When the Sacrifice Medal was first proposed, the likes of Cliff Chadderton, Chairman of the National Council of Veteran Associations (56 organizations) was uneasy. Why now, and not when we were in the big war, where those killed got nothing? Is life more precious today?

How about the 100-plus Canadians who died during 30-plus years of UN peacekeeping? Don't they rate?

This medal is awarded for injuries sustained on or after Oct. 7, 2001 -- following president George Bush's declaration of the War on Terror, which Canada endorsed.

Anyway, get used to it. The Sacrifice Medal joins the expanding mosaic of colourful medals and ribbons issued by Canada.
Last edited by dorosh on November 2nd, 2009, 12:47 am, edited 1 time in total.
Michael Dorosh
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Steve F
Steve F

November 2nd, 2009, 2:42 am #4

I find it embarrassing enough to explain the CPSM to people and don't really want another "gimme" medal. Seems to me that for some reason there is a desire by some people to adopt a system of recognition for service that our neighbors to the south have (and make fun of).
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Gord Bennett
Gord Bennett

November 2nd, 2009, 4:36 am #5

My father retired after doing well over thirty years of service. The Korean War was his only operational service abroad, yet he still managed to rack-up a total of nine gongs over the years (including the two bars on his CD). His rack might look big and impressive to the untrained eye.
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Kevin Green
Kevin Green

November 2nd, 2009, 6:20 am #6

I'm sorry, but this smacks of sports day at the Sheltered Workshop where everybody gets a ribbon so nobody's feelings are hurt.

I spent some 6 years in the Naval Reserve and Militia and though I knew that the remotest possiblity existed that I might get called into active service, I never once thought I was contributing anything to my country. Why on earth should I be entitled to a medal for that?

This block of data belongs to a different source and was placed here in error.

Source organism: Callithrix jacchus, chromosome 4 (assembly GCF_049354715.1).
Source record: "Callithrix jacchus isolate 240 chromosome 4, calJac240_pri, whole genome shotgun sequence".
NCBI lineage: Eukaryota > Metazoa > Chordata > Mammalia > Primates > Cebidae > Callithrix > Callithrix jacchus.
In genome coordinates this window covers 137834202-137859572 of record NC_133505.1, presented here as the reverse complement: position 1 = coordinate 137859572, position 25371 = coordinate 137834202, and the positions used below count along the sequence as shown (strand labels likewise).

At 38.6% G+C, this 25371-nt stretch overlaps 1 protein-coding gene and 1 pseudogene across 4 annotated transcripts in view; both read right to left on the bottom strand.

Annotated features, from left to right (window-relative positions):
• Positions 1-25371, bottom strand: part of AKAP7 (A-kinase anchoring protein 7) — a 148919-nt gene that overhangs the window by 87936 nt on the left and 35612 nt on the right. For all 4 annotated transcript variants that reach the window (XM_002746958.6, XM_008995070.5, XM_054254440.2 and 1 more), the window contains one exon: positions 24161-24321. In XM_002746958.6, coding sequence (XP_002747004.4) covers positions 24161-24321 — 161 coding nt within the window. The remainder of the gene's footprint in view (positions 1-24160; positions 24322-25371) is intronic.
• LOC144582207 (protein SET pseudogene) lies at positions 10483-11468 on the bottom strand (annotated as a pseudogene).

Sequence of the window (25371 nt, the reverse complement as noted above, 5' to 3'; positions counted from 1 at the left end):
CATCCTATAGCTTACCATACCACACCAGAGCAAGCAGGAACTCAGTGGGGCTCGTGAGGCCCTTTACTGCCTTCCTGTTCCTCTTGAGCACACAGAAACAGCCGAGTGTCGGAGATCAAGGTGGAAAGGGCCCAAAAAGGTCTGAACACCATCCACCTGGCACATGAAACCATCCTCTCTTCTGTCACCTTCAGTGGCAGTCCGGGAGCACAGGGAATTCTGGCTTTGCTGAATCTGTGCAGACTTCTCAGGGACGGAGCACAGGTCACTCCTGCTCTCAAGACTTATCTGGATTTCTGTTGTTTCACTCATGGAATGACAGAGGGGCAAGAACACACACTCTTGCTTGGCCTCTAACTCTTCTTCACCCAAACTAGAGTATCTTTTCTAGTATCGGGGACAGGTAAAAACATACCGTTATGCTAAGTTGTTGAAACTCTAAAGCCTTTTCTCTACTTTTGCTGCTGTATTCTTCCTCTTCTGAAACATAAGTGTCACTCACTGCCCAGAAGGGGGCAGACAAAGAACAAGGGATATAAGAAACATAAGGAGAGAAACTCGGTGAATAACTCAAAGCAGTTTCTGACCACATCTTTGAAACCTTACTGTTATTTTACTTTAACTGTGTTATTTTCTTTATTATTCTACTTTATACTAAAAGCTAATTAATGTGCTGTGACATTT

If I hear some distant rattling, I will know somebody in Ottawa has given their heads a shake, but I'm not holding my breath.
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James Pringle
James Pringle

November 2nd, 2009, 2:35 pm #7

See herehttp://www.gopetition.com/petitions/vol ... erans.html
Any Canadian can sign this, not just former members of the CF.
The guys heart is in the right spot, but worthless awards like this for "just showing up" diminish the real awards. If this does come into being it could keep the unmounted CPSA medal company in the bottom of my desk drawer.
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Michael Johnson
Michael Johnson

November 2nd, 2009, 5:01 pm #8

See herehttp://www.gopetition.com/petitions/vol ... erans.html
Any Canadian can sign this, not just former members of the CF.
I agree that there is too much slippage here.

My grandfather was invalided in 1916 (never got out of Toronto). He got a Class C discharge pin.

If we shift him up to 1939-45, he would have had a CVSM and War Medal.

My father was turned down for overseas service, and spent the Second War in the Reserve Army. He got nothing.

Were he alive today I'm sure he wouldn't want a medal, except to give me for my collection.

There was a day when it was common to see guys with only the UN Cyprus and CD up. After 20 years' service. Not even tour numerals.
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JP
JP

November 2nd, 2009, 10:01 pm #9

Come Nov 11 look for those cats that have never been anywhere, without a word of a lie I saw a Major in Ottawa wearing a CD w/clasp and the Canada 125 medal. Whereever this dude was hiding he has done pretty good at not going anywhere. Then look for todays RCR Cpl or Pte (and any other field unit for that matter) and they are generally well awarded and some look like WW2 vets with their rack of medals.
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Doug Townend
Doug Townend

November 2nd, 2009, 10:19 pm #10

That Major you wrote of could have been in any of several occupations in the military which were not required on PK or other missions, eg Personnel Selection Officer; or he could have been in the Air Force or Navy. I've met Naval officers who spent much of their service at sea but never received anything but the CD.

DT.